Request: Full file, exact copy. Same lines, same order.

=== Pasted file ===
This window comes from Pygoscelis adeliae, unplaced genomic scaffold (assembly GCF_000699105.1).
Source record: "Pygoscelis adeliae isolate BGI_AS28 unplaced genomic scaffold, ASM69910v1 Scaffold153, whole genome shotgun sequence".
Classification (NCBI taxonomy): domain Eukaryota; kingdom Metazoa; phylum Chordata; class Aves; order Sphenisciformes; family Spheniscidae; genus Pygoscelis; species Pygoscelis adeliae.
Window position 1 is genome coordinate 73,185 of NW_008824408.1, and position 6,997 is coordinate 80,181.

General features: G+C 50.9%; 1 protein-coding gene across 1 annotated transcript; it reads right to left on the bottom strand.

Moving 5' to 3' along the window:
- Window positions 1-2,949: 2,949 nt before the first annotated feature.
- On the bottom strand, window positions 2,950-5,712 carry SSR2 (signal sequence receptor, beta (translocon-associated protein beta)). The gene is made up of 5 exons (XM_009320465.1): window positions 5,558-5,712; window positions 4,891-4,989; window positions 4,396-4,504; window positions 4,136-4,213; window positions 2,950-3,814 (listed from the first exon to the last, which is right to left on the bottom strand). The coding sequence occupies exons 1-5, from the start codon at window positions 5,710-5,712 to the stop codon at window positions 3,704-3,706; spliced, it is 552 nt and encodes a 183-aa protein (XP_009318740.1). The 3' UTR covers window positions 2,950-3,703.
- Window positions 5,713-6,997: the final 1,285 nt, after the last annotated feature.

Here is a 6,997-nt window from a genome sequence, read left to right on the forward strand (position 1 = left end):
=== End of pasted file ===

This window comes from Pygoscelis adeliae, unplaced genomic scaffold (assembly GCF_000699105.1).
Source record: "Pygoscelis adeliae isolate BGI_AS28 unplaced genomic scaffold, ASM69910v1 Scaffold153, whole genome shotgun sequence".
Classification (NCBI taxonomy): domain Eukaryota; kingdom Metazoa; phylum Chordata; class Aves; order Sphenisciformes; family Spheniscidae; genus Pygoscelis; species Pygoscelis adeliae.
Window position 1 is genome coordinate 73,185 of NW_008824408.1, and position 6,997 is coordinate 80,181.

General features: G+C 50.9%; 1 protein-coding gene across 1 annotated transcript; it reads right to left on the bottom strand.

Moving 5' to 3' along the window:
- Window positions 1-2,949: 2,949 nt before the first annotated feature.
- On the bottom strand, window positions 2,950-5,712 carry SSR2 (signal sequence receptor, beta (translocon-associated protein beta)). The gene is made up of 5 exons (XM_009320465.1): window positions 5,558-5,712; window positions 4,891-4,989; window positions 4,396-4,504; window positions 4,136-4,213; window positions 2,950-3,814 (listed from the first exon to the last, which is right to left on the bottom strand). The coding sequence occupies exons 1-5, from the start codon at window positions 5,710-5,712 to the stop codon at window positions 3,704-3,706; spliced, it is 552 nt and encodes a 183-aa protein (XP_009318740.1). The 3' UTR covers window positions 2,950-3,703.
- Window positions 5,713-6,997: the final 1,285 nt, after the last annotated feature.

Here is a 6,997-nt window from a genome sequence, read left to right on the forward strand (position 1 = left end):